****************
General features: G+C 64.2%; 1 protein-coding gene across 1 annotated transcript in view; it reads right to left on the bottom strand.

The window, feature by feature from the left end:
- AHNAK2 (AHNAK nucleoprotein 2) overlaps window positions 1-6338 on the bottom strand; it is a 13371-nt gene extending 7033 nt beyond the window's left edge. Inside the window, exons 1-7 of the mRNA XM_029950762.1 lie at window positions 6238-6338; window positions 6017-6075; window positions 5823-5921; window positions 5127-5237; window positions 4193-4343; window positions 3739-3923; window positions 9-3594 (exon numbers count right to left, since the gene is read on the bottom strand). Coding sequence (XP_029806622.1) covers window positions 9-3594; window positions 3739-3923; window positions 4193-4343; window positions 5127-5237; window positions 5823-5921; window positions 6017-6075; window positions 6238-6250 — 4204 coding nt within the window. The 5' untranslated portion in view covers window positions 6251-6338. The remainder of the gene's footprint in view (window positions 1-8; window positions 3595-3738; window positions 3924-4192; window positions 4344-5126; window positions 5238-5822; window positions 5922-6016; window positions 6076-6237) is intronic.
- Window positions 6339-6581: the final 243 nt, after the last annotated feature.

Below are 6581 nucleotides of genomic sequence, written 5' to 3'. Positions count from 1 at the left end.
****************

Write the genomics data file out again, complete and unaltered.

General features: G+C 64.2%; 1 protein-coding gene across 1 annotated transcript in view; it reads right to left on the bottom strand.

The window, feature by feature from the left end:
- AHNAK2 (AHNAK nucleoprotein 2) overlaps window positions 1-6338 on the bottom strand; it is a 13371-nt gene extending 7033 nt beyond the window's left edge. Inside the window, exons 1-7 of the mRNA XM_029950762.1 lie at window positions 6238-6338; window positions 6017-6075; window positions 5823-5921; window positions 5127-5237; window positions 4193-4343; window positions 3739-3923; window positions 9-3594 (exon numbers count right to left, since the gene is read on the bottom strand). Coding sequence (XP_029806622.1) covers window positions 9-3594; window positions 3739-3923; window positions 4193-4343; window positions 5127-5237; window positions 5823-5921; window positions 6017-6075; window positions 6238-6250 — 4204 coding nt within the window. The 5' untranslated portion in view covers window positions 6251-6338. The remainder of the gene's footprint in view (window positions 1-8; window positions 3595-3738; window positions 3924-4192; window positions 4344-5126; window positions 5238-5822; window positions 5922-6016; window positions 6076-6237) is intronic.
- Window positions 6339-6581: the final 243 nt, after the last annotated feature.

Below are 6581 nucleotides of genomic sequence, written 5' to 3'. Positions count from 1 at the left end.